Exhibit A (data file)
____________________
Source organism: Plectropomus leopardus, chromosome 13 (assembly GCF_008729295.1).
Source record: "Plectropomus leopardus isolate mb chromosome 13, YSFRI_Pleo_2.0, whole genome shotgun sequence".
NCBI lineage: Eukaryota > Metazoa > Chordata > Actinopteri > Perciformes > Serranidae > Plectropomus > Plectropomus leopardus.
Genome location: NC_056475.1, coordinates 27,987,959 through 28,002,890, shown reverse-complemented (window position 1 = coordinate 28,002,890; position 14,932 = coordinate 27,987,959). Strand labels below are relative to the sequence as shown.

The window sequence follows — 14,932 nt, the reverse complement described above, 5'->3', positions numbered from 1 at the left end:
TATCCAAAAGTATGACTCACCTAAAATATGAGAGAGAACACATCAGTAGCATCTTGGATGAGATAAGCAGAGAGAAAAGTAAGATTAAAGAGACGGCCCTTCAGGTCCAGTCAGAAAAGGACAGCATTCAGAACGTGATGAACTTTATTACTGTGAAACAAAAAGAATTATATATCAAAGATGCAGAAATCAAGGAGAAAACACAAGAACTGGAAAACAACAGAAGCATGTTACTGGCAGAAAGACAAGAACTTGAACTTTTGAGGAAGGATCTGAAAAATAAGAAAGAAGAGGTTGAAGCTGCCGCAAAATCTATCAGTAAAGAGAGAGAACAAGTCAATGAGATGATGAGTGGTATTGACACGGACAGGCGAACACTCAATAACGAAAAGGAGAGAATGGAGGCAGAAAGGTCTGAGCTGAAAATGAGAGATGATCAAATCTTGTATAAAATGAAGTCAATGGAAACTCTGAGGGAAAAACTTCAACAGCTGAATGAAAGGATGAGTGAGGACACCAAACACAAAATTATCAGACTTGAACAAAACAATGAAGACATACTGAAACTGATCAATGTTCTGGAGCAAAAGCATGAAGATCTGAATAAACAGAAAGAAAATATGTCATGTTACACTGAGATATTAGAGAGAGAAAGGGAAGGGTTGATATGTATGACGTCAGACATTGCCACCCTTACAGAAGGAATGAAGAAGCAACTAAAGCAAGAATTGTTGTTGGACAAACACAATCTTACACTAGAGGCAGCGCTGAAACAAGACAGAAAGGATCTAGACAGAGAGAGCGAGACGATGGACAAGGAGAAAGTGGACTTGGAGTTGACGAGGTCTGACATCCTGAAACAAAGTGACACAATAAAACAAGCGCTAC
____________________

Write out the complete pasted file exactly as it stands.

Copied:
Source organism: Plectropomus leopardus, chromosome 13 (assembly GCF_008729295.1).
Source record: "Plectropomus leopardus isolate mb chromosome 13, YSFRI_Pleo_2.0, whole genome shotgun sequence".
NCBI lineage: Eukaryota > Metazoa > Chordata > Actinopteri > Perciformes > Serranidae > Plectropomus > Plectropomus leopardus.
Genome location: NC_056475.1, coordinates 27,987,959 through 28,002,890, shown reverse-complemented (window position 1 = coordinate 28,002,890; position 14,932 = coordinate 27,987,959). Strand labels below are relative to the sequence as shown.

The window sequence follows — 14,932 nt, the reverse complement described above, 5'->3', positions numbered from 1 at the left end:
TATCCAAAAGTATGACTCACCTAAAATATGAGAGAGAACACATCAGTAGCATCTTGGATGAGATAAGCAGAGAGAAAAGTAAGATTAAAGAGACGGCCCTTCAGGTCCAGTCAGAAAAGGACAGCATTCAGAACGTGATGAACTTTATTACTGTGAAACAAAAAGAATTATATATCAAAGATGCAGAAATCAAGGAGAAAACACAAGAACTGGAAAACAACAGAAGCATGTTACTGGCAGAAAGACAAGAACTTGAACTTTTGAGGAAGGATCTGAAAAATAAGAAAGAAGAGGTTGAAGCTGCCGCAAAATCTATCAGTAAAGAGAGAGAACAAGTCAATGAGATGATGAGTGGTATTGACACGGACAGGCGAACACTCAATAACGAAAAGGAGAGAATGGAGGCAGAAAGGTCTGAGCTGAAAATGAGAGATGATCAAATCTTGTATAAAATGAAGTCAATGGAAACTCTGAGGGAAAAACTTCAACAGCTGAATGAAAGGATGAGTGAGGACACCAAACACAAAATTATCAGACTTGAACAAAACAATGAAGACATACTGAAACTGATCAATGTTCTGGAGCAAAAGCATGAAGATCTGAATAAACAGAAAGAAAATATGTCATGTTACACTGAGATATTAGAGAGAGAAAGGGAAGGGTTGATATGTATGACGTCAGACATTGCCACCCTTACAGAAGGAATGAAGAAGCAACTAAAGCAAGAATTGTTGTTGGACAAACACAATCTTACACTAGAGGCAGCGCTGAAACAAGACAGAAAGGATCTAGACAGAGAGAGCGAGACGATGGACAAGGAGAAAGTGGACTTGGAGTTGACGAGGTCTGACATCCTGAAACAAAGTGACACAATAAAACAAGCGCTAC